casement windows and their weatherstripping

Casement windows are the best to prevent air leakage.

Possible weatherstripping problems are also easy to fix. You just have to choose the right weatherstripping and press it into the outside of the stops. Casement windows are also excellent for natural ventilation strategies.

Casement, awning and hopper windows share the same window frame design, based on hinges and compression seals.

Casement window advantages

The operation system of casement windows – the window sash presses against the frame when the windows is closed – creates an airtight seal that minimizes air leakage.

Casement windows provide a wide opening, and can open outward and be angled in or order to direct breezes into the house, when they blow in unfavorable directions - an important feature for natural ventilation strategies.

See: Breezes and Natural Ventilation.

The type of windows makes a big difference for energy savings. But do not overestimate it.
There are other factors that are equally important, for energy efficiency:
- the materials used in the frames of the windows (aluminum is too heat conductive) and
- the number of panes and details involving the glazing.

Possible Disadvantages

Because of their design they can’t be too large or too heavy; larger windows require a strong enough support system.

Awning windows Awning window

Awning windows are hinged at the top and swing outward instead of being hinged at the side, like the casement windows.

They share most of the pros and cons of casement windows, but they do not provide their ventilation capability.

Their design makes opening and closing less easy.

Hopper windows

A hopper window is an inverted awning window, opening inwards… with the sash hinged at the bottom.

Hopper windows are common in basements and share the same pros and cons of awning windows. They can be less easy to open and close, and to clean.

Weatherstripping materials for casement windows

Awning windowAdhesive backed tape - made from foam or sponge rubber - comes with various widths and thicknesses. It's self-adhesive, easy to install and inexpensive. Adhesive backed tape wears quickly, and you may have to install it every few years.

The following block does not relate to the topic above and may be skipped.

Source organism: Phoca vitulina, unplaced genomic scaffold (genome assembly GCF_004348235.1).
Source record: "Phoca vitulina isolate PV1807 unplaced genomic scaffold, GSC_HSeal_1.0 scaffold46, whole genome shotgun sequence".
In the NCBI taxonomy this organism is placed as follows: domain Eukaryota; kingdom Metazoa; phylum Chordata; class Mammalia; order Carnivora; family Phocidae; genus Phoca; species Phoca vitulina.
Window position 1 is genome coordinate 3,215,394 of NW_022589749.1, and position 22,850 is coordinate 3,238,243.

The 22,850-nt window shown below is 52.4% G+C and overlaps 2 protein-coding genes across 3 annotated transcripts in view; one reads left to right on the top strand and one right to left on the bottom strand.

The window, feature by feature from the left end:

Reinforced felt and special gaskets (in the form of tubular vinyl, silicone or sponge-rubber tubes) are good alternatives. Gaskets will last longer - at least 5 years -, while tapes and felts may last just 1 or 2 years.

Installation issiesTubular rubber weatherstripping

Before applying any self-adhesive material, clean (with water and detergent) the surface where the weatherstripping is going to be applied.

Do not apply the weatherstripping material over dirty (oily, dusty, greasy, damp..) or wet surfaces.

Cleaning the residues of paint may require proper solvents. If there is residues of previous adhesive weatherstripping, remove them with petroleum jelly.

Wait for a sufficiently warm day to apply the adhesive materials. Installing adhesive foams require temperatures of at least 50º-60º F (10-15º C) for a good bond.

Applying adhesive backed tape Weatherstripping foam

Use the adhesive tape on the four sides of the stops.

Apply carefully the adhesive along the stops of the window, while removing its backing. Follow the manufacturer's instructions.

To make a tight bond (after laying the weatherstripping) apply pressure all over the adhesive. Use your fingers...

Applying Windows Weatherstripping felt

Use the felt on the four sides of the window stops. Follow the procedures mentioned to the adhesive tapes.

Just cut to length and staple or tack the material into place.

Applying Weatherstripping gaskets (Tubes of sponge rubber, vinyl and Silicone)

Use the gaskets on the four sides of the casement window stops. Weatherstrip Gasket Silicone

Weatherstripping gaskets are more expensive but they provide a tighter seal and will last longer than rubber and adhesive felts and tapes.

The gasket tubes come with a flange that should be stapled over the stops of the window. Follow the package instructions.

See also:
Residential window prices and paybacks
The best windows for cold, mixed and hot climates
Window films for energy savings
Sliding Windows Energy Efficiency
Weather-stripping your windows
Window weatherstrip materials
Aluminum vs Vinyl vs Fiberglass vs Wood vs Clad window Frames and Sashes
Window sizing and placement
Top Double and Triple Pane Window Manufacturers




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